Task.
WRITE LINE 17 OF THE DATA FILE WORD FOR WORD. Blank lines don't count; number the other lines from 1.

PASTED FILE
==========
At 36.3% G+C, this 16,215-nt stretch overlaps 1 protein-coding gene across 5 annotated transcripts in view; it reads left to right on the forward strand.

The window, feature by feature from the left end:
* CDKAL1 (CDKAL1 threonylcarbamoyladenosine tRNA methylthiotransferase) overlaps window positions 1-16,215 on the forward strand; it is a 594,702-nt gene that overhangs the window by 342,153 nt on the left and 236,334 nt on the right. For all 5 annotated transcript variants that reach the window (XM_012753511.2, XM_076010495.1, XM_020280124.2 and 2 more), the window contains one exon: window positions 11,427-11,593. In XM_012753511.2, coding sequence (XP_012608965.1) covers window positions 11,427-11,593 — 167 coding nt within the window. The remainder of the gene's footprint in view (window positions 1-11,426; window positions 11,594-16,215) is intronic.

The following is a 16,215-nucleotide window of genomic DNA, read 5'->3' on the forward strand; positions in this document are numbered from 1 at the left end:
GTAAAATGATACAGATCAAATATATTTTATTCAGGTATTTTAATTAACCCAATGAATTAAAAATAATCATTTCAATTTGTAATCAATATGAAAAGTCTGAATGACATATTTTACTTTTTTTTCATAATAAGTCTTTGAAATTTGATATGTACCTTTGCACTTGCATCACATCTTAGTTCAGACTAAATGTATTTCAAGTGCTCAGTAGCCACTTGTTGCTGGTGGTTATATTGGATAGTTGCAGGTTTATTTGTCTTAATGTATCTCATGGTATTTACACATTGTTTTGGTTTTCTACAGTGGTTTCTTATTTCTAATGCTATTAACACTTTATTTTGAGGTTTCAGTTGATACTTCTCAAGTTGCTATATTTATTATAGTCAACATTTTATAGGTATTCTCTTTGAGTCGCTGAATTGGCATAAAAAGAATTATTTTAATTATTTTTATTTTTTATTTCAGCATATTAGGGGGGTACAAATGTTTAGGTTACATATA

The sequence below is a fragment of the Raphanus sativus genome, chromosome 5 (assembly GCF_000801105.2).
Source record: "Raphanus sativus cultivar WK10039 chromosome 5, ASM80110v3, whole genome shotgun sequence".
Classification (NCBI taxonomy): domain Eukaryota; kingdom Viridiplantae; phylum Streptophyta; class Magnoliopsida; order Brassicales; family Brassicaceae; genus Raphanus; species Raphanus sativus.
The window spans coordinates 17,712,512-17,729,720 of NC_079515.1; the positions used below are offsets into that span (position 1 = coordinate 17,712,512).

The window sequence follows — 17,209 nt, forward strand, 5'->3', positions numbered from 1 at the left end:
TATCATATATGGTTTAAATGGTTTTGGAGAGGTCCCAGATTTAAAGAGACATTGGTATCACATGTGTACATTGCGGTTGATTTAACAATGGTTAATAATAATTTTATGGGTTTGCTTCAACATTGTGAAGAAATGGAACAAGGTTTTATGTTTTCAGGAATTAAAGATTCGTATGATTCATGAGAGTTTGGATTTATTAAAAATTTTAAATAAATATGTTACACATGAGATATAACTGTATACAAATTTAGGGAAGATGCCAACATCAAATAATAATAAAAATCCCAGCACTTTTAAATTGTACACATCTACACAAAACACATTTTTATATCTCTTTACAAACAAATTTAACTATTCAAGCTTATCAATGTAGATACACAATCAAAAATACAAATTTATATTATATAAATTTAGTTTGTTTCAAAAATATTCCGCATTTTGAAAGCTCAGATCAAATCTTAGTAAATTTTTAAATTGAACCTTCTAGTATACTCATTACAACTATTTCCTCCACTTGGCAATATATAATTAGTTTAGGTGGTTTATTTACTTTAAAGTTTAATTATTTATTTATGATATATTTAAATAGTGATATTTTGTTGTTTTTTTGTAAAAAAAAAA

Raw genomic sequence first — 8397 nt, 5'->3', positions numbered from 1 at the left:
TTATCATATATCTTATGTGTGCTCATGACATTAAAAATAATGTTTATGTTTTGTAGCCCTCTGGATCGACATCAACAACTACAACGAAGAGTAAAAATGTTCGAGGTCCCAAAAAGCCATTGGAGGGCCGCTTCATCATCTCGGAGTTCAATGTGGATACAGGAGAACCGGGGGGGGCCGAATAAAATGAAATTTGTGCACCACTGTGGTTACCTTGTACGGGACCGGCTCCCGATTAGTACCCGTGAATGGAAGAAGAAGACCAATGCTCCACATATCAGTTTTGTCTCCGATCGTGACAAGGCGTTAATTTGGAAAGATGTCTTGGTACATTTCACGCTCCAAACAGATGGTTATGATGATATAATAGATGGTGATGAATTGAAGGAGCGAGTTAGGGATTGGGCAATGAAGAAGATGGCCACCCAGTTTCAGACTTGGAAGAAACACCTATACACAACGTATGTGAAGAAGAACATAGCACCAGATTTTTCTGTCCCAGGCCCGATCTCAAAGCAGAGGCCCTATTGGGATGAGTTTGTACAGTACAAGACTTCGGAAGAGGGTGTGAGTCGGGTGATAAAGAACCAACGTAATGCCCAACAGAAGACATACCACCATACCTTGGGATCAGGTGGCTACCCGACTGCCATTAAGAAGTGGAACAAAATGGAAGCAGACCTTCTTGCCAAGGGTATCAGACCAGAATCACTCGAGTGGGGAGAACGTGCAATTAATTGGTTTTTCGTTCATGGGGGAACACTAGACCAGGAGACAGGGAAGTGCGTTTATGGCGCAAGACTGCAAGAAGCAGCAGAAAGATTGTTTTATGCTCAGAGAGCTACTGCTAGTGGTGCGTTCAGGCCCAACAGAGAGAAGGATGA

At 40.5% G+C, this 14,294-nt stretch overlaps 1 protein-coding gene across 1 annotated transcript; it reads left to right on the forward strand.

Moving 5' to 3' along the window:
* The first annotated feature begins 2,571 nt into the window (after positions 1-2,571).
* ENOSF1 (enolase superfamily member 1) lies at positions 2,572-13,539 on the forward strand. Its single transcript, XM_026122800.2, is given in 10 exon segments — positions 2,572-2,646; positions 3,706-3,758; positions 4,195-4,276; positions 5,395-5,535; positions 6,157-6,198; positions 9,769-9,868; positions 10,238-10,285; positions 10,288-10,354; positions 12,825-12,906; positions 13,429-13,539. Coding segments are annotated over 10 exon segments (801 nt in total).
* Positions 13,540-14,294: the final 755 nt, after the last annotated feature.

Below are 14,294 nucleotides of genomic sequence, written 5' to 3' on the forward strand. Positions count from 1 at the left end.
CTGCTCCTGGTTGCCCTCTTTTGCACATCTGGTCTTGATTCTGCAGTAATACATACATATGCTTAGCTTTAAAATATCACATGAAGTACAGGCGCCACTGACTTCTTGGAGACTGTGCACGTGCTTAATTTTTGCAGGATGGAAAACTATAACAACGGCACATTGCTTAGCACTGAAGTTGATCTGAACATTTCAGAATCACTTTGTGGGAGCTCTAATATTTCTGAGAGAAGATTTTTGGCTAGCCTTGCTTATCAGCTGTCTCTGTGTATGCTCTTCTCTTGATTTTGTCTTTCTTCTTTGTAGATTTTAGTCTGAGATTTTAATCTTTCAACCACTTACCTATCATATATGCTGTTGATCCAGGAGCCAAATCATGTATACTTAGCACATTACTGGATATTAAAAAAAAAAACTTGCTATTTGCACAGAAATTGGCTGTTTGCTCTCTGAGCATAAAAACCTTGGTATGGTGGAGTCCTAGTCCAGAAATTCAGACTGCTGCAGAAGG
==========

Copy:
* ENOSF1 (enolase superfamily member 1) lies at positions 2,572-13,539 on the forward strand. Its single transcript, XM_026122800.2, is given in 10 exon segments — positions 2,572-2,646; positions 3,706-3,758; positions 4,195-4,276; positions 5,395-5,535; positions 6,157-6,198; positions 9,769-9,868; positions 10,238-10,285; positions 10,288-10,354; positions 12,825-12,906; positions 13,429-13,539. Coding segments are annotated over 10 exon segments (801 nt in total).